Michael Lind over at salon.com has a vital piece about the nature of the economic slowdown, and it is not good news. It's disheartening to those who wanted to believe we were turning the corner, and especially to those who are looking to redefine the Democratic Party as a new, business-savvy outfit (we already knew that was a sham, but somehow Larry Summers still has a job in Washington).
It's worth reading in its entirety. His core argument, though, is that the very assumptions underlying Bill Clinton's claims of a "New Economy" (with elements of an IT-led economic revolution, endless foreign investment predicated on American technological dominance, and an endless supply of jobs provided we could train people fast enough) were all a sham, and the riches of the late nineties were just another speculative bubble.
Lind's biggest point is that to find solutions now, we need to face cold hard reality: that wages and productivity have been, at best, stagnant over the last ten years, and a "recovery" would merely place us at the tip of a slower decline.
And here's some even worse news. Lind outlines:
This is all the more sobering for the rich world when you witness The Economist's head-scratching this week as it ponders the resiliency of Emerging Markets:
What about the claim of neoliberals in the 1990s that foreign money was pouring into the U.S. based on rational expectations of a permanent, technology-driven American boom? That pet theory of the New Democrats has been discredited by events (pdf) as well.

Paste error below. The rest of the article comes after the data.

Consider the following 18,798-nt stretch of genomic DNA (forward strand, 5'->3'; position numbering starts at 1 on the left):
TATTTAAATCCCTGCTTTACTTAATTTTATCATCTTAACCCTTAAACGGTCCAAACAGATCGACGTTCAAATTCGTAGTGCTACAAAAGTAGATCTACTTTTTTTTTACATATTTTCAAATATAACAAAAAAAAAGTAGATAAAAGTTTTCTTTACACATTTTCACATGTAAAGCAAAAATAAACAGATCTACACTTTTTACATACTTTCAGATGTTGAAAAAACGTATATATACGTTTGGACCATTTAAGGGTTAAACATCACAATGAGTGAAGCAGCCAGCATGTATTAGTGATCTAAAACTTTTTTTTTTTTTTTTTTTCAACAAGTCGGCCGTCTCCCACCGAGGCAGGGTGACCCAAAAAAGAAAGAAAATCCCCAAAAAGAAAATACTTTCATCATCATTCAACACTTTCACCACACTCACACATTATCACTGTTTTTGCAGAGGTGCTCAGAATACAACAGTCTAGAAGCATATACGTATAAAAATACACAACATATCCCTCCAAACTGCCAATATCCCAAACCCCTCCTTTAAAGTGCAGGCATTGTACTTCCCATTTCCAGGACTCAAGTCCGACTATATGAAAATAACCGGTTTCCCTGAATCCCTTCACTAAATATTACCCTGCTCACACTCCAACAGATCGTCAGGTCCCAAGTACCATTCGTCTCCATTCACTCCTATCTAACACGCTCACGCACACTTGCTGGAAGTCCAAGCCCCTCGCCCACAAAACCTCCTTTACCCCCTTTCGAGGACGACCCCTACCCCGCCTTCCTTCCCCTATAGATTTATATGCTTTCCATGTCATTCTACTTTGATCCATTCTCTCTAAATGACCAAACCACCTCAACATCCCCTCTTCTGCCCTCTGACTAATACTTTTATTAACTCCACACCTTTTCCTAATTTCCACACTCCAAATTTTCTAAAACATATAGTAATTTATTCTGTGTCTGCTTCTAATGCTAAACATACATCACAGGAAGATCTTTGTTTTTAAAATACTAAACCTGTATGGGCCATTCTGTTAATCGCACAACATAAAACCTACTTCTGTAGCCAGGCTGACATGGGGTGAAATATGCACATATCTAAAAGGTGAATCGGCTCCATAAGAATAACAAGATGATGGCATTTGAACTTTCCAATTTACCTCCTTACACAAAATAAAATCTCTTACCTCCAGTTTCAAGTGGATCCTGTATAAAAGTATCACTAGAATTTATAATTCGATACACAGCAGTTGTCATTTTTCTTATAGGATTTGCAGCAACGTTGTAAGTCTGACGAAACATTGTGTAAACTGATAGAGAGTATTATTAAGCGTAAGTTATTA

Investments in emerging markets have done better than investments in the U.S. in the 2000s. China and Japan have continued to buy U.S. debt, not because they are impressed with Silicon Valley's growth potential, but in order to cripple American manufacturing by keeping the dollar artificially high and the yuan and the yen artificially low. Their debt purchases are part of their strategic industrial policies on behalf of their own export-oriented manufacturers, not a vote of confidence in future American economic dynamism.
As they seek stable returns, investors are now fleeing established markets en masse and pouring their resources instead into emerging markets.
The political and social consequences of the worst economic crisis since the Great Depression have been milder than predicted. In developing countries, at least, governments have not fallen in a heap, as they did after the Asian crisis of 1997-98.
During 2009 the largest developing-country stockmarkets recouped all the losses they had suffered during 2008. October 2009 saw the largest monthly inflow into emerging-market bond funds since people started tracking the numbers in 1995. Russia’s central bank estimated that the country would attract $20 billion of capital inflows during the fourth quarter, compared with capital outflows of $60 billion in the first nine months. The IIF now reckons that net private capital flows to developing countries will more than double in 2010 to $672 billion (still a long way below their peak). So much new money is flooding into emerging markets that calls for capital controls are echoing around the developing world.
Now, this might very well be the makings of another bubble -- this time based on natural resources instead of silicon chips -- but either way it proves two things: America does not embody any great paradigm shift (as Bill Clinton's minions assured us), and in the grand scheme of things, as people once again move in packs to get rich quick instead of well, not much has changed.
Happy New Year.